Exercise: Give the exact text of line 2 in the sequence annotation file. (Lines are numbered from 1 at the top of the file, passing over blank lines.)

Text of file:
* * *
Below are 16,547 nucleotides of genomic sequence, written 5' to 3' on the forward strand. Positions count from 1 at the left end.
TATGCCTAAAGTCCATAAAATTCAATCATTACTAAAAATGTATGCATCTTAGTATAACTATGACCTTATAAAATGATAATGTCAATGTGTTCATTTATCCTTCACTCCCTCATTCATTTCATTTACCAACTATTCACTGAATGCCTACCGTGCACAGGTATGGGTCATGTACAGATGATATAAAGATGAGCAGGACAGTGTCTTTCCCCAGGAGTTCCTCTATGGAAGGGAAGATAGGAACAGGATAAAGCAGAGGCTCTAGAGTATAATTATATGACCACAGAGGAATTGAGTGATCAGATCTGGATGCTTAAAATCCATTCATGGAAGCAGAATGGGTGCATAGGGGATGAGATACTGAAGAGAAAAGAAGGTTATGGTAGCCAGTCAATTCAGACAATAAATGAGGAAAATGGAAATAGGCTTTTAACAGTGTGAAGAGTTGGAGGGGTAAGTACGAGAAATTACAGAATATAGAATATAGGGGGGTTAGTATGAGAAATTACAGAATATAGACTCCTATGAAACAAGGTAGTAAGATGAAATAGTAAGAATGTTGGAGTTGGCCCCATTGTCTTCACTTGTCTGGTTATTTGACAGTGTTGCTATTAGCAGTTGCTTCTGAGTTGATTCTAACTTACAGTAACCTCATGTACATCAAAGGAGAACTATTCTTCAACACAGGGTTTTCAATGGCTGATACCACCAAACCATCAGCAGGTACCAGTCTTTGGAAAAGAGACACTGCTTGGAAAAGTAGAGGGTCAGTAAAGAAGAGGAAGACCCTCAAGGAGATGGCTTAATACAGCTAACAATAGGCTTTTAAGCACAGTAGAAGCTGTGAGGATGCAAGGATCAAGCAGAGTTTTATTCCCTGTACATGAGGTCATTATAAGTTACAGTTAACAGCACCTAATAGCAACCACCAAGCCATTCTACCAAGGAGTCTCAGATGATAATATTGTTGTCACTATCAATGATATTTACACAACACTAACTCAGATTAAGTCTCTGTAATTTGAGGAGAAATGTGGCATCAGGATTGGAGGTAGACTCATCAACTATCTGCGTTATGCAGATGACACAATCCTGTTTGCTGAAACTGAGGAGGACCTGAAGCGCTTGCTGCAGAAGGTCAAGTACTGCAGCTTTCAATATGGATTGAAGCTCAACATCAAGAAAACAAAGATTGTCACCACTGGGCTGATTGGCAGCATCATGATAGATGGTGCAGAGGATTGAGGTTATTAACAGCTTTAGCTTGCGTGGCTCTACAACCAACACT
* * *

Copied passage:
TATGCCTAAAGTCCATAAAATTCAATCATTACTAAAAATGTATGCATCTTAGTATAACTATGACCTTATAAAATGATAATGTCAATGTGTTCATTTATCCTTCACTCCCTCATTCATTTCATTTACCAACTATTCACTGAATGCCTACCGTGCACAGGTATGGGTCATGTACAGATGATATAAAGATGAGCAGGACAGTGTCTTTCCCCAGGAGTTCCTCTATGGAAGGGAAGATAGGAACAGGATAAAGCAGAGGCTCTAGAGTATAATTATATGACCACAGAGGAATTGAGTGATCAGATCTGGATGCTTAAAATCCATTCATGGAAGCAGAATGGGTGCATAGGGGATGAGATACTGAAGAGAAAAGAAGGTTATGGTAGCCAGTCAATTCAGACAATAAATGAGGAAAATGGAAATAGGCTTTTAACAGTGTGAAGAGTTGGAGGGGTAAGTACGAGAAATTACAGAATATAGAATATAGGGGGGTTAGTATGAGAAATTACAGAATATAGACTCCTATGAAACAAGGTAGTAAGATGAAATAGTAAGAATGTTGGAGTTGGCCCCATTGTCTTCACTTGTCTGGTTATTTGACAGTGTTGCTATTAGCAGTTGCTTCTGAGTTGATTCTAACTTACAGTAACCTCATGTACATCAAAGGAGAACTATTCTTCAACACAGGGTTTTCAATGGCTGATACCACCAAACCATCAGCAGGTACCAGTCTTTGGAAAAGAGACACTGCTTGGAAAAGTAGAGGGTCAGTAAAGAAGAGGAAGACCCTCAAGGAGATGGCTTAATACAGCTAACAATAGGCTTTTAAGCACAGTAGAAGCTGTGAGGATGCAAGGATCAAGCAGAGTTTTATTCCCTGTACATGAGGTCATTATAAGTTACAGTTAACAGCACCTAATAGCAACCACCAAGCCATTCTACCAAGGAGTCTCAGATGATAATATTGTTGTCACTATCAATGATATTTACACAACACTAACTCAGATTAAGTCTCTGTAATTTGAGGAGAAATGTGGCATCAGGATTGGAGGTAGACTCATCAACTATCTGCGTTATGCAGATGACACAATCCTGTTTGCTGAAACTGAGGAGGACCTGAAGCGCTTGCTGCAGAAGGTCAAGTACTGCAGCTTTCAATATGGATTGAAGCTCAACATCAAGAAAACAAAGATTGTCACCACTGGGCTGATTGGCAGCATCATGATAGATGGTGCAGAGGATTGAGGTTATTAACAGCTTTAGCTTGCGTGGCTCTACAACCAACACT